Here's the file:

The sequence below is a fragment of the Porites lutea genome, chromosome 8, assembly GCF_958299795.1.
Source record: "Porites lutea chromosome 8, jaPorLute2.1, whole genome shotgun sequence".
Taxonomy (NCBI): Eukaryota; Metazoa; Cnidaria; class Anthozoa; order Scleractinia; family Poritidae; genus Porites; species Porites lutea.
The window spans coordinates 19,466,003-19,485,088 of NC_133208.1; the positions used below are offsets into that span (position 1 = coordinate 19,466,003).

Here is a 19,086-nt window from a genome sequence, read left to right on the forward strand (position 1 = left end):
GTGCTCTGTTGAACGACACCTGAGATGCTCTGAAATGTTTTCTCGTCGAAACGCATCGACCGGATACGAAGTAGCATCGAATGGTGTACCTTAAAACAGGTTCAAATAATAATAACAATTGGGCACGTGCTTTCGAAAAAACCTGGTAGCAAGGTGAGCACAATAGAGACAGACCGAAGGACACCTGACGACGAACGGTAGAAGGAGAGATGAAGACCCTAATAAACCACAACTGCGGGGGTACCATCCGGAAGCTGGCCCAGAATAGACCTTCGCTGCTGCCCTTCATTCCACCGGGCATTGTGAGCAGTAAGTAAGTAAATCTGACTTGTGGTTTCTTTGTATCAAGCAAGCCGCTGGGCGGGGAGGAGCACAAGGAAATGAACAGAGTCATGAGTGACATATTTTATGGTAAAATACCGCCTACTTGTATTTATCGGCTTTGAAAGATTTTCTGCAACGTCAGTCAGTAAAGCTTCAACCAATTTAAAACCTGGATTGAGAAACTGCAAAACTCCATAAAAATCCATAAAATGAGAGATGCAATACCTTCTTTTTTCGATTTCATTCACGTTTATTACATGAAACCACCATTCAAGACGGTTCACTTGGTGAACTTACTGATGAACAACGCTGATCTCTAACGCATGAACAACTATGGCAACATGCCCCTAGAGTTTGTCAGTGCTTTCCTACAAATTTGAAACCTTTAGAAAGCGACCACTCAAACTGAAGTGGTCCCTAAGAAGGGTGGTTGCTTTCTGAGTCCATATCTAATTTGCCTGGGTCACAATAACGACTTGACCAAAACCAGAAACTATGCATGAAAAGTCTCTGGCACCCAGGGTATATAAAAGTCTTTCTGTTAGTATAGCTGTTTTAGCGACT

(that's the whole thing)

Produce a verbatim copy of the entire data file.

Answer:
The sequence below is a fragment of the Porites lutea genome, chromosome 8, assembly GCF_958299795.1.
Source record: "Porites lutea chromosome 8, jaPorLute2.1, whole genome shotgun sequence".
Taxonomy (NCBI): Eukaryota; Metazoa; Cnidaria; class Anthozoa; order Scleractinia; family Poritidae; genus Porites; species Porites lutea.
The window spans coordinates 19,466,003-19,485,088 of NC_133208.1; the positions used below are offsets into that span (position 1 = coordinate 19,466,003).

Here is a 19,086-nt window from a genome sequence, read left to right on the forward strand (position 1 = left end):
GTGCTCTGTTGAACGACACCTGAGATGCTCTGAAATGTTTTCTCGTCGAAACGCATCGACCGGATACGAAGTAGCATCGAATGGTGTACCTTAAAACAGGTTCAAATAATAATAACAATTGGGCACGTGCTTTCGAAAAAACCTGGTAGCAAGGTGAGCACAATAGAGACAGACCGAAGGACACCTGACGACGAACGGTAGAAGGAGAGATGAAGACCCTAATAAACCACAACTGCGGGGGTACCATCCGGAAGCTGGCCCAGAATAGACCTTCGCTGCTGCCCTTCATTCCACCGGGCATTGTGAGCAGTAAGTAAGTAAATCTGACTTGTGGTTTCTTTGTATCAAGCAAGCCGCTGGGCGGGGAGGAGCACAAGGAAATGAACAGAGTCATGAGTGACATATTTTATGGTAAAATACCGCCTACTTGTATTTATCGGCTTTGAAAGATTTTCTGCAACGTCAGTCAGTAAAGCTTCAACCAATTTAAAACCTGGATTGAGAAACTGCAAAACTCCATAAAAATCCATAAAATGAGAGATGCAATACCTTCTTTTTTCGATTTCATTCACGTTTATTACATGAAACCACCATTCAAGACGGTTCACTTGGTGAACTTACTGATGAACAACGCTGATCTCTAACGCATGAACAACTATGGCAACATGCCCCTAGAGTTTGTCAGTGCTTTCCTACAAATTTGAAACCTTTAGAAAGCGACCACTCAAACTGAAGTGGTCCCTAAGAAGGGTGGTTGCTTTCTGAGTCCATATCTAATTTGCCTGGGTCACAATAACGACTTGACCAAAACCAGAAACTATGCATGAAAAGTCTCTGGCACCCAGGGTATATAAAAGTCTTTCTGTTAGTATAGCTGTTTTAGCGACT